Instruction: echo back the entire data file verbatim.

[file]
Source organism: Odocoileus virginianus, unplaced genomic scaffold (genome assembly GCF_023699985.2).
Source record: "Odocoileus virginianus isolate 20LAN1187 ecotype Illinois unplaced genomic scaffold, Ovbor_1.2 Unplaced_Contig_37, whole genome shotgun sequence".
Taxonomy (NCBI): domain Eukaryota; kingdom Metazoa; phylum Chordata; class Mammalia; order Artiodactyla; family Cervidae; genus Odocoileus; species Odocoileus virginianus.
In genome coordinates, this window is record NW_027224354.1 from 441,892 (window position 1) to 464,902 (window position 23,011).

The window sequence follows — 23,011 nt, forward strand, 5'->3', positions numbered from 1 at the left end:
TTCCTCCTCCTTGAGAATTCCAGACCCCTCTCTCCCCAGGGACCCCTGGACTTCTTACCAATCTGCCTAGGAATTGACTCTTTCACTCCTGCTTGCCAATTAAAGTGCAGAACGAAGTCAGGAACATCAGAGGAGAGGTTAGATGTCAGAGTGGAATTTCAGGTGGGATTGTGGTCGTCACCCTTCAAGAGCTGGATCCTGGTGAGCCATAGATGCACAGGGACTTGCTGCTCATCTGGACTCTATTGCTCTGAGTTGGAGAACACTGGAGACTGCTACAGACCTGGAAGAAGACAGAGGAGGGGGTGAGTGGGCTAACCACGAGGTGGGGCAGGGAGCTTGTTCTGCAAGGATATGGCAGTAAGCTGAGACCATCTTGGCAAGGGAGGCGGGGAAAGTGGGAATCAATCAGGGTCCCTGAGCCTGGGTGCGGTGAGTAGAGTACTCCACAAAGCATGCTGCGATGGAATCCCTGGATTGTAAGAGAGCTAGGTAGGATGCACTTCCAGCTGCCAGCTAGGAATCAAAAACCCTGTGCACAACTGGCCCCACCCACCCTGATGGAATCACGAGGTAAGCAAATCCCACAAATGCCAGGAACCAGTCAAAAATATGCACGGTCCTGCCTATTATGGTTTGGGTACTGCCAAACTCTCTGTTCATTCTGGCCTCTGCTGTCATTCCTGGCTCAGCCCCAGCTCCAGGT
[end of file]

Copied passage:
Source organism: Odocoileus virginianus, unplaced genomic scaffold (genome assembly GCF_023699985.2).
Source record: "Odocoileus virginianus isolate 20LAN1187 ecotype Illinois unplaced genomic scaffold, Ovbor_1.2 Unplaced_Contig_37, whole genome shotgun sequence".
Taxonomy (NCBI): domain Eukaryota; kingdom Metazoa; phylum Chordata; class Mammalia; order Artiodactyla; family Cervidae; genus Odocoileus; species Odocoileus virginianus.
In genome coordinates, this window is record NW_027224354.1 from 441,892 (window position 1) to 464,902 (window position 23,011).

The window sequence follows — 23,011 nt, forward strand, 5'->3', positions numbered from 1 at the left end:
TTCCTCCTCCTTGAGAATTCCAGACCCCTCTCTCCCCAGGGACCCCTGGACTTCTTACCAATCTGCCTAGGAATTGACTCTTTCACTCCTGCTTGCCAATTAAAGTGCAGAACGAAGTCAGGAACATCAGAGGAGAGGTTAGATGTCAGAGTGGAATTTCAGGTGGGATTGTGGTCGTCACCCTTCAAGAGCTGGATCCTGGTGAGCCATAGATGCACAGGGACTTGCTGCTCATCTGGACTCTATTGCTCTGAGTTGGAGAACACTGGAGACTGCTACAGACCTGGAAGAAGACAGAGGAGGGGGTGAGTGGGCTAACCACGAGGTGGGGCAGGGAGCTTGTTCTGCAAGGATATGGCAGTAAGCTGAGACCATCTTGGCAAGGGAGGCGGGGAAAGTGGGAATCAATCAGGGTCCCTGAGCCTGGGTGCGGTGAGTAGAGTACTCCACAAAGCATGCTGCGATGGAATCCCTGGATTGTAAGAGAGCTAGGTAGGATGCACTTCCAGCTGCCAGCTAGGAATCAAAAACCCTGTGCACAACTGGCCCCACCCACCCTGATGGAATCACGAGGTAAGCAAATCCCACAAATGCCAGGAACCAGTCAAAAATATGCACGGTCCTGCCTATTATGGTTTGGGTACTGCCAAACTCTCTGTTCATTCTGGCCTCTGCTGTCATTCCTGGCTCAGCCCCAGCTCCAGGT